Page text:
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Celia Yeary is a seventh-generation Texan, and her life revolves around family, friends, and writing. San Marcos has been her home for thirty-five years. She has five published romance novels, five “coming soon” novels, short stories in anthologies, articles, and essays with a local magazine. The author is a former science teacher, graduate of Texas Tech University and Texas State University, mother of two, grandmother of three, and wife of a wonderful, supportive Texan. Celia and her husband enjoy traveling, and both are involved in their church, the community, and the university.

http://www.celiayeary.com/

The Cameron Sisters: Book I--TEXAS PROMISE-Desert Breeze Publishing



Blurb:

After two years, Jo Cameron King’s life as a widow abruptly ends when her husband returns home to Austin. Unable to understand her angry and bitter husband, she accepts a call to travel to the New Mexico Territory to meet her dying birth father whom she knows nothing about. Her plan to escape her husband goes awry when he demands to travel with her.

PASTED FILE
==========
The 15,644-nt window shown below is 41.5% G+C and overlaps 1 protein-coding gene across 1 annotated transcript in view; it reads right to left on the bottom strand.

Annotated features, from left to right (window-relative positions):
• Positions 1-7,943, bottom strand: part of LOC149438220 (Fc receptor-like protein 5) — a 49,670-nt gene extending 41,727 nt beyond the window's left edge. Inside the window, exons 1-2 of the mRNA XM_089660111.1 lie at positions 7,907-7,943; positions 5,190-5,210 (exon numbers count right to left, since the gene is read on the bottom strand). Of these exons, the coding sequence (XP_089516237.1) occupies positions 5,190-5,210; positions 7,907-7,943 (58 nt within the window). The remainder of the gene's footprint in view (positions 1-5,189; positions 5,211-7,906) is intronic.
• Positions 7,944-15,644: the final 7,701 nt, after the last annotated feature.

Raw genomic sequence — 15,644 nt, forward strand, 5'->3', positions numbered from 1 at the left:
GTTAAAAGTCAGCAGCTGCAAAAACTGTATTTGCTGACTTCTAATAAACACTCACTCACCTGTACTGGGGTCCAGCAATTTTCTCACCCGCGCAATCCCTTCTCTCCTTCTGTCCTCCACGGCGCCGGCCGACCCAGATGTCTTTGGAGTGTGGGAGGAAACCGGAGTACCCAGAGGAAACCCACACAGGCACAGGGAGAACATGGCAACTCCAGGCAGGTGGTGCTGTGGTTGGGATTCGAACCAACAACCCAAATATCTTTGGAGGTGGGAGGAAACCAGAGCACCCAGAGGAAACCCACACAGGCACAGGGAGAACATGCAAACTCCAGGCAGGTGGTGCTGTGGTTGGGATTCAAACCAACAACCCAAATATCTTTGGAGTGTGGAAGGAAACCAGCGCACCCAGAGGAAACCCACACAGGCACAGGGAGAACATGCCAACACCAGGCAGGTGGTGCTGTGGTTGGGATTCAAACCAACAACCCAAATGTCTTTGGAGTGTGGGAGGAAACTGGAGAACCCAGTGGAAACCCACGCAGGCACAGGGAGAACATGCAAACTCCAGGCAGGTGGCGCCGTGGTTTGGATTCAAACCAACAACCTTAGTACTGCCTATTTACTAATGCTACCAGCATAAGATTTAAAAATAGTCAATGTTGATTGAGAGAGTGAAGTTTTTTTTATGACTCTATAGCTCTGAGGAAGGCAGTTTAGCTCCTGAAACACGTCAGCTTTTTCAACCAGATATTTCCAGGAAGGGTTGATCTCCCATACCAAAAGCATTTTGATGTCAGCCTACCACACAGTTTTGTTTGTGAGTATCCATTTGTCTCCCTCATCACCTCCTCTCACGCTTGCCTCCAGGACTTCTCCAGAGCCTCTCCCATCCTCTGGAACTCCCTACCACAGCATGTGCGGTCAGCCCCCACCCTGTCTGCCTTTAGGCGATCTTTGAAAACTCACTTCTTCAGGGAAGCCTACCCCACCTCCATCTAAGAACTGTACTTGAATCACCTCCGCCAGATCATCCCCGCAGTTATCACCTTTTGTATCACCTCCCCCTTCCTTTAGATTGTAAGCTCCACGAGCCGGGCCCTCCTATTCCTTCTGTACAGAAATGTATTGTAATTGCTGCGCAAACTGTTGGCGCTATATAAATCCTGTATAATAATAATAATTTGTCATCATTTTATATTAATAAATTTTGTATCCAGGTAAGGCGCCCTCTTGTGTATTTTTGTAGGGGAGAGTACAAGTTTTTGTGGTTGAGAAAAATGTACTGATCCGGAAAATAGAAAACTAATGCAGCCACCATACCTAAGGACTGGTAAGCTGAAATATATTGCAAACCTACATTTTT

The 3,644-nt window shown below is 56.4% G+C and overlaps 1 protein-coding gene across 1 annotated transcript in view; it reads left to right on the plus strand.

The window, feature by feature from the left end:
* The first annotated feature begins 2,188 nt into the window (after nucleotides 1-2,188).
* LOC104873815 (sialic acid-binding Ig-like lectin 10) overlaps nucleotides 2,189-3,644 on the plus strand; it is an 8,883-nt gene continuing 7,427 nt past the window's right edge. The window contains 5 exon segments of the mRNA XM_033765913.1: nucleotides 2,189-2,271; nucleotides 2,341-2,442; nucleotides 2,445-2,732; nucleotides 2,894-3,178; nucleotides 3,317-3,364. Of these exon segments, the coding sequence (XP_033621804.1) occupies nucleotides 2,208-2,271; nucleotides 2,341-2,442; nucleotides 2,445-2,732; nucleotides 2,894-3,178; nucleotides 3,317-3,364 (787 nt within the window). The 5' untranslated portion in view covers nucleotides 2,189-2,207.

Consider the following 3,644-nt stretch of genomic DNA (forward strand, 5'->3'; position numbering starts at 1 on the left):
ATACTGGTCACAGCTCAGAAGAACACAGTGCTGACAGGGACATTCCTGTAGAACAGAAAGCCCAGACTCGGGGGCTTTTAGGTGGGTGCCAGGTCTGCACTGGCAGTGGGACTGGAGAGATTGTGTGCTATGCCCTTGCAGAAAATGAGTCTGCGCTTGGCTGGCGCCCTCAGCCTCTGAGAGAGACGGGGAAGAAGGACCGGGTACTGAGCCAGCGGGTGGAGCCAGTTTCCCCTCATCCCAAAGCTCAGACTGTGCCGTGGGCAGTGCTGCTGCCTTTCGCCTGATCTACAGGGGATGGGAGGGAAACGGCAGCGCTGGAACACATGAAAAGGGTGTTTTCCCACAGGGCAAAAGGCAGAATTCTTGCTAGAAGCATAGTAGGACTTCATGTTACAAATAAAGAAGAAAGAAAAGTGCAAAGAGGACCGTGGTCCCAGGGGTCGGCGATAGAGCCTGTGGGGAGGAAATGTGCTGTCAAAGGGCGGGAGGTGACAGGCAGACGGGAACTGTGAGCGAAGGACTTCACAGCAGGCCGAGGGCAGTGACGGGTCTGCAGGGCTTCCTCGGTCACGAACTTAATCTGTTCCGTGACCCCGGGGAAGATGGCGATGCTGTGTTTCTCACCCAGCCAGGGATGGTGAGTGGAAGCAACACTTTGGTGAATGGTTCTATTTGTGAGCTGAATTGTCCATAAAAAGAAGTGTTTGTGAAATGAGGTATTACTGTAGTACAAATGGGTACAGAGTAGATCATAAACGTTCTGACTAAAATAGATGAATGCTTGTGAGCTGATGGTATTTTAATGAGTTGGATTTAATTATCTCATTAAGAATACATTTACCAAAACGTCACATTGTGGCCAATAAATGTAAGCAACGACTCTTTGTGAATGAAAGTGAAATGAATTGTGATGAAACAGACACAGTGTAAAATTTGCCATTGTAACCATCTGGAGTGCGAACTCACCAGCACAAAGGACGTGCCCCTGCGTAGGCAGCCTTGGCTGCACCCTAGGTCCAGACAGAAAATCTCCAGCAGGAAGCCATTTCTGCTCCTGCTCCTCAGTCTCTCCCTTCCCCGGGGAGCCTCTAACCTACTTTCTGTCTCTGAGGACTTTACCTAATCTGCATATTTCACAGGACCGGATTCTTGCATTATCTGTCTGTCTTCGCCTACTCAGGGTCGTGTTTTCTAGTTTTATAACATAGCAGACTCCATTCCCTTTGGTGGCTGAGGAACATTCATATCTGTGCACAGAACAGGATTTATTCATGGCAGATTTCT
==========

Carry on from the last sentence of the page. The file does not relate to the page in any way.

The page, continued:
Dalton King, believing lies his Texas Ranger partner tells him about Jo, seethes with hatred toward his wife. Now he must protect Jo from his partner’s twisted mind, while sorting out the truth. Jo’s bravery and loyalty convince him she’s innocent. But can they regain the love and respect they once shared?

Making the Turn - Wings ePress

Starting over at age thirty-nine is no picnic under any circumstances, but the task is daunting for Sara Daniels. Living an affluent lifestyle her entire adulthood in Dallas does not prepare her for instant bankruptcy, especially if a philandering husband dies suddenly, leaving her penniless, debt-ridden, and homeless.

Planning on moving in temporarily with her cantankerous mother in the small town of Del Rey, Sara faces more problems than she can handle. During the long, hot summer, she and her daughter, her mother, and a handsome distraught widower and his charming young son learn they can have second chances.